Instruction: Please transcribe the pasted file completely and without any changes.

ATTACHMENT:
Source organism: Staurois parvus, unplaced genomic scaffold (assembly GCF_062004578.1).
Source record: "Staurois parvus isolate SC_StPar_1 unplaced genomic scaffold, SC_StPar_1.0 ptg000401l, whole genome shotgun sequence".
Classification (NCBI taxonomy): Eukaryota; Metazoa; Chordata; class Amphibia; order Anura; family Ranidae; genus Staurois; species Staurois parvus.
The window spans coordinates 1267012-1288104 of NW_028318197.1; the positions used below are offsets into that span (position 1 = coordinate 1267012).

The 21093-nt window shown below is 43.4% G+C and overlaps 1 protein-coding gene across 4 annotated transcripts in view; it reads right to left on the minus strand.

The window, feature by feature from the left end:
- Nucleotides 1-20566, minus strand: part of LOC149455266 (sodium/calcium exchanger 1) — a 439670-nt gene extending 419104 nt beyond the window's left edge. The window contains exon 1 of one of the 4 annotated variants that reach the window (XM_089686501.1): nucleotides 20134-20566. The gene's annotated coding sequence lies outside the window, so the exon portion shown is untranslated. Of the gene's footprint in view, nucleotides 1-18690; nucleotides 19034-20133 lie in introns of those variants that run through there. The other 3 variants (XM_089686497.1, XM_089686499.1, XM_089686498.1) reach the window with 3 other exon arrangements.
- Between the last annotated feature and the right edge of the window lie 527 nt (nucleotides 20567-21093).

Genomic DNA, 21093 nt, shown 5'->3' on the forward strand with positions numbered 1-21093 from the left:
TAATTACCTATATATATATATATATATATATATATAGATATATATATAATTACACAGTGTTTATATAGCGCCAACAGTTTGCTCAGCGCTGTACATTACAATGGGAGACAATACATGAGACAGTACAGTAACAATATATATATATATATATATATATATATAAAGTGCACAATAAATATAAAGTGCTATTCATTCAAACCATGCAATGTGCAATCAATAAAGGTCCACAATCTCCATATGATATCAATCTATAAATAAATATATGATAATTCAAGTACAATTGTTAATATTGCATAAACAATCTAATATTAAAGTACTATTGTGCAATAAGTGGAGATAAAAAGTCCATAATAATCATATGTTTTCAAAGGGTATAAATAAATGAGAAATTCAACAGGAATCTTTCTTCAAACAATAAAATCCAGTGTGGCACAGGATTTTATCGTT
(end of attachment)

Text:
Source organism: Staurois parvus, unplaced genomic scaffold (assembly GCF_062004578.1).
Source record: "Staurois parvus isolate SC_StPar_1 unplaced genomic scaffold, SC_StPar_1.0 ptg000401l, whole genome shotgun sequence".
Classification (NCBI taxonomy): Eukaryota; Metazoa; Chordata; class Amphibia; order Anura; family Ranidae; genus Staurois; species Staurois parvus.
The window spans coordinates 1267012-1288104 of NW_028318197.1; the positions used below are offsets into that span (position 1 = coordinate 1267012).

The 21093-nt window shown below is 43.4% G+C and overlaps 1 protein-coding gene across 4 annotated transcripts in view; it reads right to left on the minus strand.

The window, feature by feature from the left end:
- Nucleotides 1-20566, minus strand: part of LOC149455266 (sodium/calcium exchanger 1) — a 439670-nt gene extending 419104 nt beyond the window's left edge. The window contains exon 1 of one of the 4 annotated variants that reach the window (XM_089686501.1): nucleotides 20134-20566. The gene's annotated coding sequence lies outside the window, so the exon portion shown is untranslated. Of the gene's footprint in view, nucleotides 1-18690; nucleotides 19034-20133 lie in introns of those variants that run through there. The other 3 variants (XM_089686497.1, XM_089686499.1, XM_089686498.1) reach the window with 3 other exon arrangements.
- Between the last annotated feature and the right edge of the window lie 527 nt (nucleotides 20567-21093).

Genomic DNA, 21093 nt, shown 5'->3' on the forward strand with positions numbered 1-21093 from the left:
TAATTACCTATATATATATATATATATATATATATAGATATATATATAATTACACAGTGTTTATATAGCGCCAACAGTTTGCTCAGCGCTGTACATTACAATGGGAGACAATACATGAGACAGTACAGTAACAATATATATATATATATATATATATATATAAAGTGCACAATAAATATAAAGTGCTATTCATTCAAACCATGCAATGTGCAATCAATAAAGGTCCACAATCTCCATATGATATCAATCTATAAATAAATATATGATAATTCAAGTACAATTGTTAATATTGCATAAACAATCTAATATTAAAGTACTATTGTGCAATAAGTGGAGATAAAAAGTCCATAATAATCATATGTTTTCAAAGGGTATAAATAAATGAGAAATTCAACAGGAATCTTTCTTCAAACAATAAAATCCAGTGTGGCACAGGATTTTATCGTT